The Law of Freedom of Information analyses and explains the Freedom of Information Act 2000, and examines it in the context of the three regimes which apply to public, private, and environmental information as well as related subjects such as data protection, the internet, and whistleblowing.
The Law of Freedom of Information is the standard textbook on this subject. The first edition was published to coincide with the coming into force of the Freedom of Information Act 2000, and its comprehensive, analytical approach provided the complete reference work for practitioners advising on the legislation: those working within or advising the myriad public bodies upon which the Act imposes new duties regarding the disclosure and handling of information; those advising clients with a personal, professional or commercial interest in obtaining information from those newly obliged to provide it; and those in the business community for whom the Act raises important concerns about the potential accessibility of commercially sensitive information. Written by an expert team of public lawyers from New Square chambers, the book analyses and explains the Freedom of Information Act 2000, the Environmental Regulations 2004, and the Data Protection Act 1998.Sections of the book also consider freedom of information in the contexts of privacy, confidentiality and human rights, and cover statutes which deal with the related subjects of secrecy, whistle-blowing, money laundering, local government, intellectual property, and medical records.; There is a section on the problems and opportunities which the Act offers for the business community and the impact of the internet on freedom of information. The book includes separate chapters on Scotland and Wales and the European Union as well as comparative treatment of freedom of information regimes in the United States, Ireland, and other Commonwealth and European countries. This edition includes a new introduction explaining the three different regimes which apply to public information, private information and environmental information. A new chapter will also consider the Act in relation to intellectual property. The explanation of the Act is strengthened by discussion of the decisions, which have been made in the cases to date, and by analysis and evaluation of the guidance which has been issued.The book also refers to recent cases which have been decided in other jurisdictions, which illuminate the principles which underlie the Act. This new edition contains extensive coverage of the cases which have been decided in the Information Tribunal, and the Commissioner's published decision.; In the two and half years since the Act came into force the Information Tribunal has decided 59 cases on freedom of information, 7 on the environmental information regulations and 14 on data protection. The Commissioner has published his decisions on hundreds of cases and the first cases are about to come before the High Court. The new edition of this book is an indispensable resource for those dealing with information law.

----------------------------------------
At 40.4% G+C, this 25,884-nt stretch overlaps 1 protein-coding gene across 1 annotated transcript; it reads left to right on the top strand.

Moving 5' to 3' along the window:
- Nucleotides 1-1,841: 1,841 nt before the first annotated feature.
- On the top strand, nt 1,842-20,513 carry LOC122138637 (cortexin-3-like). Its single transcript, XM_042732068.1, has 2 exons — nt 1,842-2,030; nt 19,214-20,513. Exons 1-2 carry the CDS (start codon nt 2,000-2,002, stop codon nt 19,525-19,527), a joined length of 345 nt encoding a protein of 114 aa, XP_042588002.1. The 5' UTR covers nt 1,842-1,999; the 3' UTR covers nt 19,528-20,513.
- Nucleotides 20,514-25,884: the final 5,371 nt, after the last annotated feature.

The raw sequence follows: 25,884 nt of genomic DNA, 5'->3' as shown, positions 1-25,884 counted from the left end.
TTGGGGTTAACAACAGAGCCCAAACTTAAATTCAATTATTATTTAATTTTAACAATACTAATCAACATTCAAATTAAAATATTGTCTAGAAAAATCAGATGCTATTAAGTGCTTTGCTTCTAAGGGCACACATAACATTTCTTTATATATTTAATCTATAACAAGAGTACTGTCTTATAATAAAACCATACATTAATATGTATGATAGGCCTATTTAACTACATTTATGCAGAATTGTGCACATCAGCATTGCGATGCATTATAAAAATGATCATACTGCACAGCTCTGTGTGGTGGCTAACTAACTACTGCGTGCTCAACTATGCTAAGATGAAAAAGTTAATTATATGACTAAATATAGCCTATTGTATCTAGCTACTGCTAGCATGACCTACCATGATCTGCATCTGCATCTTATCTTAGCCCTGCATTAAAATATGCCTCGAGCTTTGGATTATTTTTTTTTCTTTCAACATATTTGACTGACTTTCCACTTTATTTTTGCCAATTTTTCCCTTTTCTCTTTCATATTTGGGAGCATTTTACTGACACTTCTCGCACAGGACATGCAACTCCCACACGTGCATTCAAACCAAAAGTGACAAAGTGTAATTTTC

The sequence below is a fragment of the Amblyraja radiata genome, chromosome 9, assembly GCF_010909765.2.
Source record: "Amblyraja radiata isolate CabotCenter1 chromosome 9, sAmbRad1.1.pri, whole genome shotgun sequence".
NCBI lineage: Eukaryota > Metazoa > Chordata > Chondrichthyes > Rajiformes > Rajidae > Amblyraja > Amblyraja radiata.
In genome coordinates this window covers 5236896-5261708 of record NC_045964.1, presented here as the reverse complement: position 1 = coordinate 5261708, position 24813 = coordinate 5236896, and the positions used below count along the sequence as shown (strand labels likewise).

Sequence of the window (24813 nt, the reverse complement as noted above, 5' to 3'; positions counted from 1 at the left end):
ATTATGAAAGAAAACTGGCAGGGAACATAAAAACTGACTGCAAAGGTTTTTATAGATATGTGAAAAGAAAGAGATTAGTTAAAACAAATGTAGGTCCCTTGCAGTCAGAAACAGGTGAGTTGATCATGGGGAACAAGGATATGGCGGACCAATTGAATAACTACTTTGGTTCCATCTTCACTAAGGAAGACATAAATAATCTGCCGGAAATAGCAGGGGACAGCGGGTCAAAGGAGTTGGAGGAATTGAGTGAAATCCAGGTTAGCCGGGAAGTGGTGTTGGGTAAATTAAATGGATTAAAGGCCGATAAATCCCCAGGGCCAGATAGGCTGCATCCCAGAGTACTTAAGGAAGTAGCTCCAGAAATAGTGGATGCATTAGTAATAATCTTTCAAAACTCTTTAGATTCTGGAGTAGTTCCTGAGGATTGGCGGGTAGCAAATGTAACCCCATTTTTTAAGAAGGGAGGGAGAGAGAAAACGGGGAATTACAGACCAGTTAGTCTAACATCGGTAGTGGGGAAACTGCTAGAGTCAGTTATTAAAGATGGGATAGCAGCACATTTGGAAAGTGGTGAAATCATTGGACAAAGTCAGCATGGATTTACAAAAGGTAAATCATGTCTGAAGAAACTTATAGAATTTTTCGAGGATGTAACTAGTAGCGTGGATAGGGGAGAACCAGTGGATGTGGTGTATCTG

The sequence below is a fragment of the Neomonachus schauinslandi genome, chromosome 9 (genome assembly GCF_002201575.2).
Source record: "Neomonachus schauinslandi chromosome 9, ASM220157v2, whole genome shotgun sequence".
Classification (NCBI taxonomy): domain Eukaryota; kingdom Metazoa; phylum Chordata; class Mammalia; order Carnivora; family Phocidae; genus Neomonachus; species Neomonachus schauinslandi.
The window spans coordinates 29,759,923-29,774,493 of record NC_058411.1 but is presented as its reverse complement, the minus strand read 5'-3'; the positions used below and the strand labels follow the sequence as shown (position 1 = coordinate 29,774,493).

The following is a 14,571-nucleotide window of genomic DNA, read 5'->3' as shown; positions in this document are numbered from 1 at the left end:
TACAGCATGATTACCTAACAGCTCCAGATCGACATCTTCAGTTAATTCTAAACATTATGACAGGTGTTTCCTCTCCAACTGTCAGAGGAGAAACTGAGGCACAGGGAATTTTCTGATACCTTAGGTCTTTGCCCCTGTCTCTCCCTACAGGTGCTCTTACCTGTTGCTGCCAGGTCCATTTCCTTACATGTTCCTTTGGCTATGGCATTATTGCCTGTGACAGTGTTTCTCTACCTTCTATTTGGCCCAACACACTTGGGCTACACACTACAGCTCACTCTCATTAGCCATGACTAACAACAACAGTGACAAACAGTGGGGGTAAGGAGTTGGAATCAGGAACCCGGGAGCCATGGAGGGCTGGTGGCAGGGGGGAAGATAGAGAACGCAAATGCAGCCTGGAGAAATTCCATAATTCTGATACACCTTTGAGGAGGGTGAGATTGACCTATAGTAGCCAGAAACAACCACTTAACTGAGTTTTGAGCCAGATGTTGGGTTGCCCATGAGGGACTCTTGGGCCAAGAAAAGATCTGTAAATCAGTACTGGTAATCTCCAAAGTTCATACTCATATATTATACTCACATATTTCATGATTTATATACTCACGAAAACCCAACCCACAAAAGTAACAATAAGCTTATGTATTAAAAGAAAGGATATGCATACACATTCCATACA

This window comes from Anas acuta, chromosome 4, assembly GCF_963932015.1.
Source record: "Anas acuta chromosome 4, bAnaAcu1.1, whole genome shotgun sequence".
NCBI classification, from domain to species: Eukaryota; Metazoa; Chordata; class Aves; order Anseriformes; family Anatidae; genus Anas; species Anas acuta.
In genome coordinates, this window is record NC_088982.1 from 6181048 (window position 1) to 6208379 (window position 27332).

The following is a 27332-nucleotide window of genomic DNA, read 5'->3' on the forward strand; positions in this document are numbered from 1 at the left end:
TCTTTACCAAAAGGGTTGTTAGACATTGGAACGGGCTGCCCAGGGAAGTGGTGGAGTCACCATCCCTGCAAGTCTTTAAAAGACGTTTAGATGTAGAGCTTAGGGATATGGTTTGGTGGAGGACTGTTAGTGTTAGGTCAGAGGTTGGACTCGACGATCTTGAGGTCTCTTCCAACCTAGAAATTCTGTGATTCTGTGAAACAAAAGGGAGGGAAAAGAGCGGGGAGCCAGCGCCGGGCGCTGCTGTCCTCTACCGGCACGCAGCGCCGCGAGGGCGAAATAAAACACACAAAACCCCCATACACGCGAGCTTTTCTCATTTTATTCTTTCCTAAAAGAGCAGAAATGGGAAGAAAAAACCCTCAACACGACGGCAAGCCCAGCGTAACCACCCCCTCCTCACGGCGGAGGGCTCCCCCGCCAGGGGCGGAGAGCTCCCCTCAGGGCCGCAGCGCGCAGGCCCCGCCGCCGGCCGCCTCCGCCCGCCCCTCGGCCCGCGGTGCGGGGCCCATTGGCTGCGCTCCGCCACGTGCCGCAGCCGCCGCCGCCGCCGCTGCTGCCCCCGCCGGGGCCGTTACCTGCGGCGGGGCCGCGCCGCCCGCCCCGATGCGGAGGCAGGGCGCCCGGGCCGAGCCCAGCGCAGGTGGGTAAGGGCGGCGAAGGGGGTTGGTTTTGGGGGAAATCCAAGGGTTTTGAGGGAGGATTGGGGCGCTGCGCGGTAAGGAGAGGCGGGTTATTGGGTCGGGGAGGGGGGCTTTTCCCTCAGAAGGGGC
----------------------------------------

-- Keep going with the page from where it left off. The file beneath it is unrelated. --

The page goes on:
A INTRODUCTION TO THE FREEDOM OF INFORMATION ACT 2000; 1. Which set of rules?; 2. An Overview; 3. The historical background; B. THE STATUTORY SCHEME; 4. Access to information held by public authorities; 5. Exempt information; 6. Enforcement; 7. Historical records; 8. The position of Local Authorities; C. ENVIRONMENTAL INFORMATION; 9. The Environmental Regulations 2004; D. PERSONAL INFORMATION; 10. Data Protection; E. EUROPE; 11. Freedom of Information in the European Union; F. FREEDOM OF INFORMATION AND THE COMMERCIAL WORLD; 12. Implications for business; 13. Freedom of Information in commercial disputes; 14. The internet; 15. Freedom of Information and intellectual property; G. PRIVACY, CONFIDENTIALITY AND HUMAN RIGHTS; 16. Privacy and confidentiality; 17. The Human Rights Act 1998; H. RELATED STATUTES; 18. Secrecy; 19. Whistleblowing; 20. Money laundering; 21. Medical records; 22. Land registration Acts, the Registration Acts and the Census Acts; I. DEVOLUTION; 23. Scotland; 24. Wales and Northern Ireland; J. A COMPARATIVE VIEW; 25. The Right to know in Australia, Canada, France, Ireland, New Zealand, and the USA; K. THE FUTURE; 26. The Future; APPENDICES